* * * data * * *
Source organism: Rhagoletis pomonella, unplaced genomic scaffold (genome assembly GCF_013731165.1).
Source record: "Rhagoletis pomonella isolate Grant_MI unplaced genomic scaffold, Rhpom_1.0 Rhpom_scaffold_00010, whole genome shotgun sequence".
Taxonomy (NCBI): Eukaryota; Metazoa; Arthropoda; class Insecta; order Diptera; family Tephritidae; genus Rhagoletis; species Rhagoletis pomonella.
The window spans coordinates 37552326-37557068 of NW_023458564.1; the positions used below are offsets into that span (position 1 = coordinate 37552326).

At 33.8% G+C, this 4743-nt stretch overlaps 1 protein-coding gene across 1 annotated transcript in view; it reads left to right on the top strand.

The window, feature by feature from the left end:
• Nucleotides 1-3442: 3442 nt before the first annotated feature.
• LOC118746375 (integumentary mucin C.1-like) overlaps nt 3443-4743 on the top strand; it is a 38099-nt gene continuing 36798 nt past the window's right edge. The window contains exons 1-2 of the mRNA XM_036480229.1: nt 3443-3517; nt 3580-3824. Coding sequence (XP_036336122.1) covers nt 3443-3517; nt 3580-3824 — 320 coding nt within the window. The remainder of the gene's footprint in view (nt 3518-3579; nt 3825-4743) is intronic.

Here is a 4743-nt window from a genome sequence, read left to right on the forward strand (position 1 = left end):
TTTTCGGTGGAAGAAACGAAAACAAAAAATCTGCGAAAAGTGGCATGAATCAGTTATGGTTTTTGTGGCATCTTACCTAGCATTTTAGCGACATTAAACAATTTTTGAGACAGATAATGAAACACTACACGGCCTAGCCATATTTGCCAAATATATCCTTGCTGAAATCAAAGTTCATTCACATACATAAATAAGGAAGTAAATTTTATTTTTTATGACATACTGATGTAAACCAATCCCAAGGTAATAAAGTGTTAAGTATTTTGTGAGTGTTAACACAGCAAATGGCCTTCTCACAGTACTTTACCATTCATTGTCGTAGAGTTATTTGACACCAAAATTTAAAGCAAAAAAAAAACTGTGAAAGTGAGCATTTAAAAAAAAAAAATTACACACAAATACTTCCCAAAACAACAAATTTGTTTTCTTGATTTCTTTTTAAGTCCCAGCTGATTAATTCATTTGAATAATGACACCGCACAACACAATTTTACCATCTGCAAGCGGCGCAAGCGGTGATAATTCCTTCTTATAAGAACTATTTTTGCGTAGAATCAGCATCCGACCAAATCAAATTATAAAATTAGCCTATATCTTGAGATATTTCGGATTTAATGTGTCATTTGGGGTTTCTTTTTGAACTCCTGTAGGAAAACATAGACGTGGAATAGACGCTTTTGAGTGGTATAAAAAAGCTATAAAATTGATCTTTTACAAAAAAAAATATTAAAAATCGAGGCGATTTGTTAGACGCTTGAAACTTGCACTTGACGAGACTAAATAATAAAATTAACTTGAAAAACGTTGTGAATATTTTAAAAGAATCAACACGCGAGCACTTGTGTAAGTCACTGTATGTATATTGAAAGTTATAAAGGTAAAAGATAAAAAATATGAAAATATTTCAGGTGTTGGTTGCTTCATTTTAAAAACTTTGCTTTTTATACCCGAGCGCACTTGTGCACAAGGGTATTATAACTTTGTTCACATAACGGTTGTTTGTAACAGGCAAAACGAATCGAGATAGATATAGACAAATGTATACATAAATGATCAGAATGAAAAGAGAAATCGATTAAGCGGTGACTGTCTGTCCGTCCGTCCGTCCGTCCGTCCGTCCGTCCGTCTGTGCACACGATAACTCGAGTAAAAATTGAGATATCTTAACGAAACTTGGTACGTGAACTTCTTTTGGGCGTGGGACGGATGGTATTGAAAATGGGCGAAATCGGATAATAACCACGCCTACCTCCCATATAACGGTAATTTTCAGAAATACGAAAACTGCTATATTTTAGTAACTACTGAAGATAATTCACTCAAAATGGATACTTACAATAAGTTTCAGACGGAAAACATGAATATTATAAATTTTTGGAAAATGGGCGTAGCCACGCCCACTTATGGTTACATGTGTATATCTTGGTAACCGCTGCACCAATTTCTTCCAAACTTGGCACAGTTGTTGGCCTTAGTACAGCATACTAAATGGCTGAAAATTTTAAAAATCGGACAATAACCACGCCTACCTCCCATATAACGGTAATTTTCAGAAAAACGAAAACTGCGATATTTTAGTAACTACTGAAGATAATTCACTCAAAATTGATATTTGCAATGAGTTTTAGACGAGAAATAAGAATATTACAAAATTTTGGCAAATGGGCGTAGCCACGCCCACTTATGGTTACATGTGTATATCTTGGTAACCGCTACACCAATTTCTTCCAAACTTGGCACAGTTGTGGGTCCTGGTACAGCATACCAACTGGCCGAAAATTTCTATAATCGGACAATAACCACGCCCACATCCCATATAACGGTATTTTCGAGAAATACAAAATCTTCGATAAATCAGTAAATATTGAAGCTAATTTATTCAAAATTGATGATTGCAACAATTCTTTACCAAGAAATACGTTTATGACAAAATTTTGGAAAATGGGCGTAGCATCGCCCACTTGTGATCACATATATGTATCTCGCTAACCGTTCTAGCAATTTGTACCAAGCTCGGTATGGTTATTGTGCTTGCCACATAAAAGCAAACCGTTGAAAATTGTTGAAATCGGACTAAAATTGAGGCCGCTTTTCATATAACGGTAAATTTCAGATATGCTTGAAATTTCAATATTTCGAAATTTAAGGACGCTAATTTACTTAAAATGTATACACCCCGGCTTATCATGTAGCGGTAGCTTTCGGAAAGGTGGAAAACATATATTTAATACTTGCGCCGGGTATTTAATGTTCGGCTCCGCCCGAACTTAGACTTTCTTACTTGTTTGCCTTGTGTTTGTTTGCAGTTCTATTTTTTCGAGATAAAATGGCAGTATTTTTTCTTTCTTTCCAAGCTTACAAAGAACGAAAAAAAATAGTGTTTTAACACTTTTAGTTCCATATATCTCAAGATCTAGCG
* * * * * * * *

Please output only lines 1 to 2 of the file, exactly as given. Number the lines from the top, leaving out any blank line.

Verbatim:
Source organism: Rhagoletis pomonella, unplaced genomic scaffold (genome assembly GCF_013731165.1).
Source record: "Rhagoletis pomonella isolate Grant_MI unplaced genomic scaffold, Rhpom_1.0 Rhpom_scaffold_00010, whole genome shotgun sequence".